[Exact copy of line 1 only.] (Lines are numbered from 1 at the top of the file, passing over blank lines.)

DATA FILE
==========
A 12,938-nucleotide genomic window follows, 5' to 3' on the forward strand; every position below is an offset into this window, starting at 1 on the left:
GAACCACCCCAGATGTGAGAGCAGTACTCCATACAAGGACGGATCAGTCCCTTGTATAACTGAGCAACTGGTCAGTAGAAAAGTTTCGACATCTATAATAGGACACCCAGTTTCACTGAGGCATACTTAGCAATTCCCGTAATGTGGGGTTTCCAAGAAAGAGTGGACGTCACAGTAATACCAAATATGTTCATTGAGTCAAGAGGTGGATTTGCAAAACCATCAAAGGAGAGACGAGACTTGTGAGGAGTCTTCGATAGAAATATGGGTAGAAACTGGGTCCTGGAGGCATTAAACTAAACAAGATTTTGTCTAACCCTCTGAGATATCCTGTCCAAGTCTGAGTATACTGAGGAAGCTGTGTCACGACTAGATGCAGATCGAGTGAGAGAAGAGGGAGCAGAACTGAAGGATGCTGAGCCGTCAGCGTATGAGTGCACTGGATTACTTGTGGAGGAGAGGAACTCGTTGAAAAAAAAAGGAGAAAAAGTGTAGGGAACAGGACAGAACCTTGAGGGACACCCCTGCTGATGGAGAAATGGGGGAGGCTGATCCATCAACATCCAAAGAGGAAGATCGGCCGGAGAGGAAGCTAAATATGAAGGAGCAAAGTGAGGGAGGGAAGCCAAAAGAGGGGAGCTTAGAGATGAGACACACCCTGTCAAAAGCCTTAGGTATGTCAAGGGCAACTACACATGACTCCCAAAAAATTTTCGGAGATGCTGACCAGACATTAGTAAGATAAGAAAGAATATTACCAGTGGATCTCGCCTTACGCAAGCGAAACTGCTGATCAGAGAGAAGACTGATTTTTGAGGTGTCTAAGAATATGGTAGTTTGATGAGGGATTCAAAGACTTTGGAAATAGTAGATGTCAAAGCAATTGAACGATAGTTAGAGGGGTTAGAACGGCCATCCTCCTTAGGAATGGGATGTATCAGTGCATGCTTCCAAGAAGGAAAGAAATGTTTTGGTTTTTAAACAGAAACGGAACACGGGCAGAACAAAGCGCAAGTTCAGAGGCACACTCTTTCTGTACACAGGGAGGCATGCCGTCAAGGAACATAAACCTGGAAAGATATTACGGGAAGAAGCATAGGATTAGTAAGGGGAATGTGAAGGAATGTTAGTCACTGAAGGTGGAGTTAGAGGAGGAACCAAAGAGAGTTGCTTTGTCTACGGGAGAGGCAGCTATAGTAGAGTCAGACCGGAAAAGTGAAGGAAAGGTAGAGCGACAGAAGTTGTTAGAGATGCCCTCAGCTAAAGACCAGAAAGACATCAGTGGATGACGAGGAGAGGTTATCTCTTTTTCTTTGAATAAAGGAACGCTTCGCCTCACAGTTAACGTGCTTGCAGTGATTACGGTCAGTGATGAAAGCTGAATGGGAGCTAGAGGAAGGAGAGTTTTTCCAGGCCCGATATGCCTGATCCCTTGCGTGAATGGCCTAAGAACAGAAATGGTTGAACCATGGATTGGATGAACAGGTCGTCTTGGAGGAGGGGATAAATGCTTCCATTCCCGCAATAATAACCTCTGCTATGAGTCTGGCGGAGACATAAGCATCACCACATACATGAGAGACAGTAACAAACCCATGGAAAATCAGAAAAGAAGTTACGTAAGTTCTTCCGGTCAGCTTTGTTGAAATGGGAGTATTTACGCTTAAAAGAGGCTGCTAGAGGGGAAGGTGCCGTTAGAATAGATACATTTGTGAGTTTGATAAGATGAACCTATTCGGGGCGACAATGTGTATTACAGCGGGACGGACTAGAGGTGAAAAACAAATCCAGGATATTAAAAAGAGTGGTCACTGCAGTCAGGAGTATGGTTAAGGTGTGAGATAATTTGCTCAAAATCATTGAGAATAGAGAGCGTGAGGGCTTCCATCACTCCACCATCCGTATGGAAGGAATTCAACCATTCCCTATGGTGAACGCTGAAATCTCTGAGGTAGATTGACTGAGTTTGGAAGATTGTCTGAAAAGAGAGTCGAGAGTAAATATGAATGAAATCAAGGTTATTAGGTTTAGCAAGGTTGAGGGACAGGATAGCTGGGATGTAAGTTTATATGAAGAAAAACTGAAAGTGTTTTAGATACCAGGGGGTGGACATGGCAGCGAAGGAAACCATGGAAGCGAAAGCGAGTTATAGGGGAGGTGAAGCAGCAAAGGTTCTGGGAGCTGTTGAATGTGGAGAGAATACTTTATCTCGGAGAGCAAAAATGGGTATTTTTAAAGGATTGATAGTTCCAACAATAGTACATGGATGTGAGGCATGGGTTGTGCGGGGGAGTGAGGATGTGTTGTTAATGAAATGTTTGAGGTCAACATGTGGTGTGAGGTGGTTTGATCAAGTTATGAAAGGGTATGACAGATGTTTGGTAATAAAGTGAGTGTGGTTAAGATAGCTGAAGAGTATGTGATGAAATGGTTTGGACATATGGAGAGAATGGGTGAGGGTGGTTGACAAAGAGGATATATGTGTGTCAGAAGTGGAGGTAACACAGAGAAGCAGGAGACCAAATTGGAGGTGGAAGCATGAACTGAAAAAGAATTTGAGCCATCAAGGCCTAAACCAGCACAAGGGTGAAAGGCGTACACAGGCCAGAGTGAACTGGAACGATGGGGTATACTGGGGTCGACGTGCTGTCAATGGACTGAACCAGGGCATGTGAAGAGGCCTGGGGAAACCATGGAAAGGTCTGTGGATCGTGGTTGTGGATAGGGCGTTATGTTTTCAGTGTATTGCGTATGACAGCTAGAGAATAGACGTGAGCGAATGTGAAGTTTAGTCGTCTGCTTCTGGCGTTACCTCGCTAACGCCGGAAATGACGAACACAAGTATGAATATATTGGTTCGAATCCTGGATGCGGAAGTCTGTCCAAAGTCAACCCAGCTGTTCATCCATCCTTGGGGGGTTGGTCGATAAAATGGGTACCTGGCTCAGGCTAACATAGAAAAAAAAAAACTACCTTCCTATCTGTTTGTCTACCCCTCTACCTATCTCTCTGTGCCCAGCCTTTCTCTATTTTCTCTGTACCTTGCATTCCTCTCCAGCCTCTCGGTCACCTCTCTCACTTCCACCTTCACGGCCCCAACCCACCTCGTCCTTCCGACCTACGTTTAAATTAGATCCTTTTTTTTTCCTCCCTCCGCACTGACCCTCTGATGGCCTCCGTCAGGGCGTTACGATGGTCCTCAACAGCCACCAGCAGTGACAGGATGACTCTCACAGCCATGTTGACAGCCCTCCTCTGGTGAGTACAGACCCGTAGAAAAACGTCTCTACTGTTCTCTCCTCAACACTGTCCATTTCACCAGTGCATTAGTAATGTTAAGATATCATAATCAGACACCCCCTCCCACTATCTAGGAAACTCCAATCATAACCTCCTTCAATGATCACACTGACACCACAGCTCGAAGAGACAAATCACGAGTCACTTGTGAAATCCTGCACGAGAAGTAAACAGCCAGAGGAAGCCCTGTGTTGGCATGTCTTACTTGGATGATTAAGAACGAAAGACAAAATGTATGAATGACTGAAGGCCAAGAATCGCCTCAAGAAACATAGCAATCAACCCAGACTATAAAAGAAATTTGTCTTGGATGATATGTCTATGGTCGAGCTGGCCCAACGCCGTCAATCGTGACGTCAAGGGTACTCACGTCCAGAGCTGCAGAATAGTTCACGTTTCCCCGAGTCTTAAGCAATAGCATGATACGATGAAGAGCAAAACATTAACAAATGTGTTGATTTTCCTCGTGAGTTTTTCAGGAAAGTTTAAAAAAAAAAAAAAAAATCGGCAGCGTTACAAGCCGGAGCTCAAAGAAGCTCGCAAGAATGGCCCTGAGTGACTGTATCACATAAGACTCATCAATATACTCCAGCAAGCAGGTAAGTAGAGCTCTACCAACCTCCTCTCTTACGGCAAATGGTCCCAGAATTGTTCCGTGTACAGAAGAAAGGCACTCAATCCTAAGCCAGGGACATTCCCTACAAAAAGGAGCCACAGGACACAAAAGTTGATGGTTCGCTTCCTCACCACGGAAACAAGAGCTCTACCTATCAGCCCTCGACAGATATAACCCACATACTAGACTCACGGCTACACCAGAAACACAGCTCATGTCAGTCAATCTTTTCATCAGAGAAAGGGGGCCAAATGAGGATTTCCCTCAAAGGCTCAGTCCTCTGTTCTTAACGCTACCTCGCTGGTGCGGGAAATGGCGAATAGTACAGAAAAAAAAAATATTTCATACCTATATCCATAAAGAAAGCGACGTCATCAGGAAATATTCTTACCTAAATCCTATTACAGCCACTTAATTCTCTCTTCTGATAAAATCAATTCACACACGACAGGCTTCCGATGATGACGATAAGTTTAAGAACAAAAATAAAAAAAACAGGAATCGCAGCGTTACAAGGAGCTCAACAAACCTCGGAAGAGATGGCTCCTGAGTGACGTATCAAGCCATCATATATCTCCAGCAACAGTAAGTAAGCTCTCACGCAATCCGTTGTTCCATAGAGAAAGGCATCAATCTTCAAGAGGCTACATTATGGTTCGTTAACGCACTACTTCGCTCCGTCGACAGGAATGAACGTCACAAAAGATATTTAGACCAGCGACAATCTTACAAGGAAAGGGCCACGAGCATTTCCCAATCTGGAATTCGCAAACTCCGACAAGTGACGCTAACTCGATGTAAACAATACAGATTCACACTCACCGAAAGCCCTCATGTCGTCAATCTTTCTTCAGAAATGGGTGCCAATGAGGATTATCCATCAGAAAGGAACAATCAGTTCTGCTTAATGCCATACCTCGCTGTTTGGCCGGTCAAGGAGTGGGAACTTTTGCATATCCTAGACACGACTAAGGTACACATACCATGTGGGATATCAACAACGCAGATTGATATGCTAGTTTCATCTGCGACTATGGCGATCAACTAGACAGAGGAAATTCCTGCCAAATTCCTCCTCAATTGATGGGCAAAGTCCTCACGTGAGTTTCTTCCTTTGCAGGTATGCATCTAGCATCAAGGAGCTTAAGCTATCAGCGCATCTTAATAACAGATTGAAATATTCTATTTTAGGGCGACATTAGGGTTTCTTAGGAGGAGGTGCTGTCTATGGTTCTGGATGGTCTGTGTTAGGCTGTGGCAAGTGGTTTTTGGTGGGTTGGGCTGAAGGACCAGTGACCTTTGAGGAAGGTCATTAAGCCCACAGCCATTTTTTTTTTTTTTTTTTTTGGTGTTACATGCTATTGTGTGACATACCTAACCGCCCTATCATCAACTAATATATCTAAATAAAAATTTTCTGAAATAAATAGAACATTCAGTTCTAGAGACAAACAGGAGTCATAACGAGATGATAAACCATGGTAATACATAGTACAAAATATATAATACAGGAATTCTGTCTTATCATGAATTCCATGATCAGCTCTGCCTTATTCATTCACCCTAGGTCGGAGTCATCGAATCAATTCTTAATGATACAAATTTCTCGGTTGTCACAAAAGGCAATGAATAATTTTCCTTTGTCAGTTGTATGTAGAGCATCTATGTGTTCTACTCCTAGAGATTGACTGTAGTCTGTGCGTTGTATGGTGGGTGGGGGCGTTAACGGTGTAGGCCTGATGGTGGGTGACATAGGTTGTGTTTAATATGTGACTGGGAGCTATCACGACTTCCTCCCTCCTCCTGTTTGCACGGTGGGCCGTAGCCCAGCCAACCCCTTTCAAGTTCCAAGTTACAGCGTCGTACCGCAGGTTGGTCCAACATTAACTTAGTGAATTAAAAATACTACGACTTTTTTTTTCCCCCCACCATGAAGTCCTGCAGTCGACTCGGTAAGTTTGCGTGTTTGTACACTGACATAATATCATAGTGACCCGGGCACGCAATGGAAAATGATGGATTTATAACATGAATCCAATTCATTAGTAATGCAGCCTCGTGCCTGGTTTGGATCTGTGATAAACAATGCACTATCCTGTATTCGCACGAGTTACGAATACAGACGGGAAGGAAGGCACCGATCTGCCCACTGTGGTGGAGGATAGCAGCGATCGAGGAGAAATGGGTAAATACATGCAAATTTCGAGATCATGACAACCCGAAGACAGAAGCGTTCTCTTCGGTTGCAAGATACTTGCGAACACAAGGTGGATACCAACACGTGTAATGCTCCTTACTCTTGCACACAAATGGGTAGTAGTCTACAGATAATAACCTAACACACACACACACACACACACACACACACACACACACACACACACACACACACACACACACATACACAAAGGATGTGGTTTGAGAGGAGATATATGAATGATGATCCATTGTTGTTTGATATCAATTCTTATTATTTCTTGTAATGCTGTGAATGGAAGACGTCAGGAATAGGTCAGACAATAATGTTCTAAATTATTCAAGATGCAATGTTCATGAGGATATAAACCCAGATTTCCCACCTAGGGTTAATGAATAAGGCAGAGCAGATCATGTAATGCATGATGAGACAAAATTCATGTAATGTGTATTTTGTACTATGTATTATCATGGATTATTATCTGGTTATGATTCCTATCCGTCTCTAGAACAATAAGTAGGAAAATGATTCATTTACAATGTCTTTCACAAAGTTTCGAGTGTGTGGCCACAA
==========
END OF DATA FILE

A 12,938-nucleotide genomic window follows, 5' to 3' on the forward strand; every position below is an offset into this window, starting at 1 on the left: